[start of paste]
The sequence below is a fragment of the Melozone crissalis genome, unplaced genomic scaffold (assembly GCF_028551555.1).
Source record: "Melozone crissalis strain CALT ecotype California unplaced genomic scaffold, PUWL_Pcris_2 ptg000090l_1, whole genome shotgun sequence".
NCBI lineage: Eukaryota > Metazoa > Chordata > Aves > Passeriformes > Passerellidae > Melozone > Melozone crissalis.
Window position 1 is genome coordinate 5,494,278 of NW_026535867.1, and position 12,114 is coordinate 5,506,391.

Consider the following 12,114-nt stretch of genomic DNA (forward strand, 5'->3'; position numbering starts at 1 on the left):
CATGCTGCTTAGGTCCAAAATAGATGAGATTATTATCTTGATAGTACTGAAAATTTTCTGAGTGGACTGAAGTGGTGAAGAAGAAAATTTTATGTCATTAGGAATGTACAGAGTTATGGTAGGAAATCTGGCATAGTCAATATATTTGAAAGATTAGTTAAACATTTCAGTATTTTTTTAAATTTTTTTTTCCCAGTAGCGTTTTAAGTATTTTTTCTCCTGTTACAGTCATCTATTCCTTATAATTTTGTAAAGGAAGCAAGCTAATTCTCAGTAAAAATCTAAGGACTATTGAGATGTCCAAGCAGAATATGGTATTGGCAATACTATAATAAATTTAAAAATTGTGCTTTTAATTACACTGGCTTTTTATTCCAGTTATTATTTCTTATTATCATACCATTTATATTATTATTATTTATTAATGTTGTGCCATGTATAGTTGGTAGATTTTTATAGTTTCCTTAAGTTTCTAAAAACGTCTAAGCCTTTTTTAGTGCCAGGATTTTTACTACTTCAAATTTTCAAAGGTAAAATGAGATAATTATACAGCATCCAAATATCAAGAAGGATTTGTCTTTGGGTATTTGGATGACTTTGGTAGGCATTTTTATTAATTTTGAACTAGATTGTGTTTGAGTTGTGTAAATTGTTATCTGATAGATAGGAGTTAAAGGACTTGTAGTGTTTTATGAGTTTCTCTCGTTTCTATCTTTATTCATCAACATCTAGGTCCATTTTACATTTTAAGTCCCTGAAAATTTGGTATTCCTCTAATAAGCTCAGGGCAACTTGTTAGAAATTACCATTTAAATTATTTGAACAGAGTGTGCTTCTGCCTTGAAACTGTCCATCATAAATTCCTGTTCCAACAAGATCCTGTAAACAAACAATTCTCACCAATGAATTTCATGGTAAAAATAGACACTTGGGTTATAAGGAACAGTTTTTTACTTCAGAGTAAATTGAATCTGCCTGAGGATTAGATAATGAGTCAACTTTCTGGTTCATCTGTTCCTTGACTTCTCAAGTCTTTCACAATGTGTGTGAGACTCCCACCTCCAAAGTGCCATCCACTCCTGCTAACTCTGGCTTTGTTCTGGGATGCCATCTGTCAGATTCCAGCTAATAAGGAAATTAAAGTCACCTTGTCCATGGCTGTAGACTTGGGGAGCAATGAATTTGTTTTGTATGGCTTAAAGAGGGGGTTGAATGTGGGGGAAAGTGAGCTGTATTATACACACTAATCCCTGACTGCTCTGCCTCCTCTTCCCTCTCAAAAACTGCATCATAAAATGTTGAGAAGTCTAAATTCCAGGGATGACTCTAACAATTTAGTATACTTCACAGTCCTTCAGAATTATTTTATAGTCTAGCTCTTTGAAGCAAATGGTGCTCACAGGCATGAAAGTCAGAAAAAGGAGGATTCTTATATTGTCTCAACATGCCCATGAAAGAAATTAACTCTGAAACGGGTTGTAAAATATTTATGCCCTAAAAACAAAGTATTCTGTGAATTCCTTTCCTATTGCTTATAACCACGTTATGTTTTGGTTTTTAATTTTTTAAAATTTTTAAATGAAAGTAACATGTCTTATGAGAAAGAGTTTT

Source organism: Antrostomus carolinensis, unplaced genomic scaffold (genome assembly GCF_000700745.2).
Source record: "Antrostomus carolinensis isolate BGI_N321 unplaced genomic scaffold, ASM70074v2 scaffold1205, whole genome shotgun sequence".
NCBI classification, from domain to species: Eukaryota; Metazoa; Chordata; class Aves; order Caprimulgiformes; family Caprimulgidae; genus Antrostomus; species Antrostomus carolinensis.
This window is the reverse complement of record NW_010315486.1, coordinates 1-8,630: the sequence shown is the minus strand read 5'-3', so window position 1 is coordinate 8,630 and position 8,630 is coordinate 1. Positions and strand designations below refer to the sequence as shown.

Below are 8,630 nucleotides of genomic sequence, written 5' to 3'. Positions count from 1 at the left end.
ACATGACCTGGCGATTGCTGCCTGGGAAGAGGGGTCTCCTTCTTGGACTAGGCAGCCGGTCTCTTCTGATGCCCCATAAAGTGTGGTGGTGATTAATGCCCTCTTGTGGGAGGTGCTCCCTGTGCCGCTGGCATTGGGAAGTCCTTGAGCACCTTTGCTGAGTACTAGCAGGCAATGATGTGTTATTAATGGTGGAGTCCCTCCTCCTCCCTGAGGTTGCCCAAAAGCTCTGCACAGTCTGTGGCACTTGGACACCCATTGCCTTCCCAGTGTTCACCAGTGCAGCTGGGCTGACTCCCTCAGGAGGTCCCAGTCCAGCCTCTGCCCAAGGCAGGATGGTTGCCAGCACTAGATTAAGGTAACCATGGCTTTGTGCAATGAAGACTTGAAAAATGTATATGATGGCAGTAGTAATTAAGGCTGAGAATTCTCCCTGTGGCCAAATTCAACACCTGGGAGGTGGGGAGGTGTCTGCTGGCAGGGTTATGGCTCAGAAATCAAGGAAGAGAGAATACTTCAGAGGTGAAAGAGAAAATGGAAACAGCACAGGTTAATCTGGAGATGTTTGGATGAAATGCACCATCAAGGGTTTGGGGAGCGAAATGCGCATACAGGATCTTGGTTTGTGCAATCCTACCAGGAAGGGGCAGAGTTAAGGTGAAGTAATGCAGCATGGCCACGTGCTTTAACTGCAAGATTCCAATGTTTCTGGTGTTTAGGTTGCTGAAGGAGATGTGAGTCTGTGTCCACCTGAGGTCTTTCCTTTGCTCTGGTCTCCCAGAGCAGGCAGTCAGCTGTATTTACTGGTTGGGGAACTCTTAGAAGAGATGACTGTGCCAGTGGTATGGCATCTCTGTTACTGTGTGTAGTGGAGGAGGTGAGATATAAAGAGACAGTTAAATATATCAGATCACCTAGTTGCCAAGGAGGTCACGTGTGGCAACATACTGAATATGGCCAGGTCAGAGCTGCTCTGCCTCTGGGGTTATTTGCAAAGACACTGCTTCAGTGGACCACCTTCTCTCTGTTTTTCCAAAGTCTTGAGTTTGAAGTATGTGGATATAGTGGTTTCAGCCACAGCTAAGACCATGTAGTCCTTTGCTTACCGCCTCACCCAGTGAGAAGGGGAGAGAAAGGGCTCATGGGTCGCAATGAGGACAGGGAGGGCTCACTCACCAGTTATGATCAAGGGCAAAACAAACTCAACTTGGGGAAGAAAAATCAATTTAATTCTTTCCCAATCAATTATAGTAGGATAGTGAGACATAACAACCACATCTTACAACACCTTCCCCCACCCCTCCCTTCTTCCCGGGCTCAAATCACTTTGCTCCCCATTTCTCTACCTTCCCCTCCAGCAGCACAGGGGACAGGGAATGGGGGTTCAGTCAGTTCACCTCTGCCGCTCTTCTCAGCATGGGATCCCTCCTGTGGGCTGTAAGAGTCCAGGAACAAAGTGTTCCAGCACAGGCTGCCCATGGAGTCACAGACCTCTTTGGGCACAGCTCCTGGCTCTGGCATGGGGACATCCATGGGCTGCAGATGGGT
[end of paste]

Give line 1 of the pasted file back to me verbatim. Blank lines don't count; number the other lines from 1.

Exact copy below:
The sequence below is a fragment of the Melozone crissalis genome, unplaced genomic scaffold (assembly GCF_028551555.1).